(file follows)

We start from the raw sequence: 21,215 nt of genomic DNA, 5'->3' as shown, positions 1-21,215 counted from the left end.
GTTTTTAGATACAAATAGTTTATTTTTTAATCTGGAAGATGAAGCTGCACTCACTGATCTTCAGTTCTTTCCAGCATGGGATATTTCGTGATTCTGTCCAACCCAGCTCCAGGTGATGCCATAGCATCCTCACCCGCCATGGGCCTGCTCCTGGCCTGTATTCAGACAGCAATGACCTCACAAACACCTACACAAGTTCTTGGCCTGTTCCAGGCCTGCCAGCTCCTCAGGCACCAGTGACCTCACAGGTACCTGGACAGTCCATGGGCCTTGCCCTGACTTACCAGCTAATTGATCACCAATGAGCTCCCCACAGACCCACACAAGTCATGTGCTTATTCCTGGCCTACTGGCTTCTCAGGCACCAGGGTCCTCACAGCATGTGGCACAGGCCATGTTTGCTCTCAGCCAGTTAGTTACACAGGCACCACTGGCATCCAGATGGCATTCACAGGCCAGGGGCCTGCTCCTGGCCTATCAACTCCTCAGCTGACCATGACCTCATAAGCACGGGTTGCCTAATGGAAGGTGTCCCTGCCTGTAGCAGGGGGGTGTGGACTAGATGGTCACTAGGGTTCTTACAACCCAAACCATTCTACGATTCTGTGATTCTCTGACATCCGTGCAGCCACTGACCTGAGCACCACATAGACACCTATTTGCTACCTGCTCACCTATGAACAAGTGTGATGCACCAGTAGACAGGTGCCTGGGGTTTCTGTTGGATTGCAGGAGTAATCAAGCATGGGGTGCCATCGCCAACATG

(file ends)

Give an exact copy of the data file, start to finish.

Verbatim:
We start from the raw sequence: 21,215 nt of genomic DNA, 5'->3' as shown, positions 1-21,215 counted from the left end.
GTTTTTAGATACAAATAGTTTATTTTTTAATCTGGAAGATGAAGCTGCACTCACTGATCTTCAGTTCTTTCCAGCATGGGATATTTCGTGATTCTGTCCAACCCAGCTCCAGGTGATGCCATAGCATCCTCACCCGCCATGGGCCTGCTCCTGGCCTGTATTCAGACAGCAATGACCTCACAAACACCTACACAAGTTCTTGGCCTGTTCCAGGCCTGCCAGCTCCTCAGGCACCAGTGACCTCACAGGTACCTGGACAGTCCATGGGCCTTGCCCTGACTTACCAGCTAATTGATCACCAATGAGCTCCCCACAGACCCACACAAGTCATGTGCTTATTCCTGGCCTACTGGCTTCTCAGGCACCAGGGTCCTCACAGCATGTGGCACAGGCCATGTTTGCTCTCAGCCAGTTAGTTACACAGGCACCACTGGCATCCAGATGGCATTCACAGGCCAGGGGCCTGCTCCTGGCCTATCAACTCCTCAGCTGACCATGACCTCATAAGCACGGGTTGCCTAATGGAAGGTGTCCCTGCCTGTAGCAGGGGGGTGTGGACTAGATGGTCACTAGGGTTCTTACAACCCAAACCATTCTACGATTCTGTGATTCTCTGACATCCGTGCAGCCACTGACCTGAGCACCACATAGACACCTATTTGCTACCTGCTCACCTATGAACAAGTGTGATGCACCAGTAGACAGGTGCCTGGGGTTTCTGTTGGATTGCAGGAGTAATCAAGCATGGGGTGCCATCGCCAACATG